Then you have legacy brands in the supplement space. MET-Rx, Labrada, Gaspari, MHP, etc. come to mind. While the fan base has shrunk for many of these brands due to the penetration of new 'hot' brands entering the market, there are still some who support these brands due to their long heritage and status in the market. industry. Knowing that a brand was a creator in the industry can make customers feel a certain way and want to give those brands their business - and each their own.

The downside to brand names is that (like what was mentioned with Supreme) you tend to pay more for a brand name that's on-trend and in demand. There are plenty of supplement companies with very basic profiles and formulas that sell for the top price - much higher than their competition. Why? Because people go online or in outlets looking for that particular brand because of its name.

Is a Tom Ford suit much better than the one you would buy at Men's Warehouse? No, they are quite similar, only one has the Tom Ford tag on the inside of the suit jacket and pants. But people will always drop thousands of them on a Tom Ford costume, although no one will ever see the tag unless they ask what type of costume it is and the wearer tells them.

There is nothing wrong with enjoying both

I will give you a personal example. When I'm lounging or working out, I like sportswear. It's comfortable, trendy and the performance fabric allows me to move freely without restricting my movements (especially when I go to the gym). That being said, one of the brands I support had a hat in different colors on the front: “Proud but never satisfied”. This message resonated with me and it's something this brand has used in the past not only on their clothes, but in their gyms as well. So, I bought a hat in all the colors that had the saying. I like to support the brand both for its name and for its brand philosophy.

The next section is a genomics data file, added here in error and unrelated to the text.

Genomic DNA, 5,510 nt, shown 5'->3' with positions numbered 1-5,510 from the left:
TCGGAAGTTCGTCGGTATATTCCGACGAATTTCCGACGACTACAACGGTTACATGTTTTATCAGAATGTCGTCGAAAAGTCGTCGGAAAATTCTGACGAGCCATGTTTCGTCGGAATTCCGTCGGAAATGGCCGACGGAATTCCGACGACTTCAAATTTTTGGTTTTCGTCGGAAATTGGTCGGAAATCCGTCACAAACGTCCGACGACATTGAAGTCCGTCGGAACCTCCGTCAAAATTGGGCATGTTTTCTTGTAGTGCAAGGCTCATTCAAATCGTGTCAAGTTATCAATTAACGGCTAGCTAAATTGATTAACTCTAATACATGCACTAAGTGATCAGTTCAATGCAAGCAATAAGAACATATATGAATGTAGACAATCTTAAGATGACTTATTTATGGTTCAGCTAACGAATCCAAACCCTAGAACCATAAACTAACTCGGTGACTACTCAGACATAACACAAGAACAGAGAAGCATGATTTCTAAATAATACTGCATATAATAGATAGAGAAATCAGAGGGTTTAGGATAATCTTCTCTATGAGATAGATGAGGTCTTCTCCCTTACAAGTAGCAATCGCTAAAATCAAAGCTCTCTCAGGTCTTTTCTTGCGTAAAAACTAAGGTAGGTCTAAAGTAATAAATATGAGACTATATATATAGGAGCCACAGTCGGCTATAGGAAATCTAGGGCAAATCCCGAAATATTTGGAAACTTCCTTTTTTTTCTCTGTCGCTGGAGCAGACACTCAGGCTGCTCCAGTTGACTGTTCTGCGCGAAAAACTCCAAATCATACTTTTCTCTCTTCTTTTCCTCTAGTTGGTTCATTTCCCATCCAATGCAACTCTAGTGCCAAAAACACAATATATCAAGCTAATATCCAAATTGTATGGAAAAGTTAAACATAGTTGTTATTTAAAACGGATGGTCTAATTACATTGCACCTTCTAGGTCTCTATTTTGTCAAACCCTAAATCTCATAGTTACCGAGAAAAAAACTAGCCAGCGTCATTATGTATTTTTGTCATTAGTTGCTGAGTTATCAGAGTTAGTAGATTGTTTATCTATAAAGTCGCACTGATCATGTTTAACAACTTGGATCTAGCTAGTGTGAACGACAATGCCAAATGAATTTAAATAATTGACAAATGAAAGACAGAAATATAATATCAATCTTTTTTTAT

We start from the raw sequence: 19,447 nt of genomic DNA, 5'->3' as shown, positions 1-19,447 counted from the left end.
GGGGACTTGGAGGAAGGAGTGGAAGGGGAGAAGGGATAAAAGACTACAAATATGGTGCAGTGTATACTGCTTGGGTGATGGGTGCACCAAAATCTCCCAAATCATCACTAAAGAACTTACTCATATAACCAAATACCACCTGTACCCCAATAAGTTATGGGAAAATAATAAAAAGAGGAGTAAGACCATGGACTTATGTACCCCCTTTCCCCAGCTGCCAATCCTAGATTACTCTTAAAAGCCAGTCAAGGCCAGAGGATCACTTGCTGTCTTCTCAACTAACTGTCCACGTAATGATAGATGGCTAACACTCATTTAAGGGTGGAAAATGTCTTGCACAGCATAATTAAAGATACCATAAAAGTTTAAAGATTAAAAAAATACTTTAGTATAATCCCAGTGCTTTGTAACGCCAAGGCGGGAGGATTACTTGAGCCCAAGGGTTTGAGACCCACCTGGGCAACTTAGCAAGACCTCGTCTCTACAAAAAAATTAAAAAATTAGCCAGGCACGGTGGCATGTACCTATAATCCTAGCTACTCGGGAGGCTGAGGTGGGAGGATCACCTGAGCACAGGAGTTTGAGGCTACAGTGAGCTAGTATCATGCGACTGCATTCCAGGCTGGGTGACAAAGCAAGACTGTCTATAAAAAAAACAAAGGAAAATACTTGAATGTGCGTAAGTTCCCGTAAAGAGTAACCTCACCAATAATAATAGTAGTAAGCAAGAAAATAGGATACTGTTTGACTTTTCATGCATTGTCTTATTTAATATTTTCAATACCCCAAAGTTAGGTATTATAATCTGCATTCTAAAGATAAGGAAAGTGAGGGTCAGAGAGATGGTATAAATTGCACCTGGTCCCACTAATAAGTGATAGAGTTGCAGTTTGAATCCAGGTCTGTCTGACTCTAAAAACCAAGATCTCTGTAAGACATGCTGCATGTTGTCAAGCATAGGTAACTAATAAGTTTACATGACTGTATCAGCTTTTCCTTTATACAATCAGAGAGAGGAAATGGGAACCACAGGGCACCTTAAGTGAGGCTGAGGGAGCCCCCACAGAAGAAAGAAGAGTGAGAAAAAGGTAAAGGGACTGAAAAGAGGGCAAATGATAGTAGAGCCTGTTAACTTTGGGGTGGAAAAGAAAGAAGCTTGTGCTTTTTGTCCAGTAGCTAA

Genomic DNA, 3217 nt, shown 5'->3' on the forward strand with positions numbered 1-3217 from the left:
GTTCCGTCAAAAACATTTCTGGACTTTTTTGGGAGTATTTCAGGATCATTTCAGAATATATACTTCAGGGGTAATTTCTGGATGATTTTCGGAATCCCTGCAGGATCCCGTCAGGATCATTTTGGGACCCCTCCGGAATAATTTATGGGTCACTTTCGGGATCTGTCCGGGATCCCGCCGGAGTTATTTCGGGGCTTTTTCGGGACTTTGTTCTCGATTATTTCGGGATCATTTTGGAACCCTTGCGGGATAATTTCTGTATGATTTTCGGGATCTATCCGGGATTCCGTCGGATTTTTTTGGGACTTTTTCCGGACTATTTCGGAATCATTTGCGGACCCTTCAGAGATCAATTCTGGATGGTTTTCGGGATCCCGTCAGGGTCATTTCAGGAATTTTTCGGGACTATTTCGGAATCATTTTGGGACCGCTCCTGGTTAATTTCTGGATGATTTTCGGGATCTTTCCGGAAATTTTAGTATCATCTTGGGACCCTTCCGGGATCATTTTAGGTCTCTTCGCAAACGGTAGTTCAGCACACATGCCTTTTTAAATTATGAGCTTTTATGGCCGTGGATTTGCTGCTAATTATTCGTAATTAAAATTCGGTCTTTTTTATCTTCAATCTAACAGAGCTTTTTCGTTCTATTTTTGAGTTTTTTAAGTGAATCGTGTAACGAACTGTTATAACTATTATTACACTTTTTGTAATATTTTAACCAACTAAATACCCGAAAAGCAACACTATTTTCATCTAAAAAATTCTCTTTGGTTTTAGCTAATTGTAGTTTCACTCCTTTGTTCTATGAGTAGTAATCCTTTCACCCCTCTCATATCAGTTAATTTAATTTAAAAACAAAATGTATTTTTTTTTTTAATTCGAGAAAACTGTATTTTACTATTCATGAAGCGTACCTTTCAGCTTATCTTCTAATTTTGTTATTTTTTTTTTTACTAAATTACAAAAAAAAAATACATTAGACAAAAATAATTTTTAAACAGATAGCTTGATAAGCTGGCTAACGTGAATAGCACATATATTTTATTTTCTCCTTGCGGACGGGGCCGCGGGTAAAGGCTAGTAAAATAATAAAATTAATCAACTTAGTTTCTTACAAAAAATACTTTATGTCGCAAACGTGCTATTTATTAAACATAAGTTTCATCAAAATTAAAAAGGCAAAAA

Another example could be a brand like Livestrong. The brand name means something, and the brand's ethos runs deep in helping save the lives of those suffering from cancer. It's hard not to feel good with brands who want to do the right thing and help people. I implore people to support these businesses.

Which one do you tend to support the most? Are you looking for companies that have a brand philosophy or do you base your buying behavior on brand names? Let us know in the comments (don't be shy, we won't judge you).




For many women, getting motivated to weight train is easier than ever; after all, there are a wide range of health- and physique-related reasons to pick up the iron. Unfortunately, as women, we just don’t have the level of anabolic hormones in our body that men do, so building bourrinage is, and probably always will be, more challenging. This does not mean, however, that it’s impossible ! It’s just going to take a strategic approach.

Here to share some of their best tried-and-true muscle-building tips are the fit beauties from NLA. Listen, learn, and grow !

The ' eat no more than absolutely necessary ' approach won’t suffice if you want to add bourrinage. In fact, figure pro and NLA-sponsored athlete Jessie Hilgenberg says eating enough is one of her top priorities, which is one reason why she leapt at the opportunity to show us what’s in her fridge.

' It’s all about eating to mazout your zones musculaires, ' she says. ' A lot of us can’t get over that hurdle of gaining muscle, because we simply aren’t eating enough to support and maintain growth. '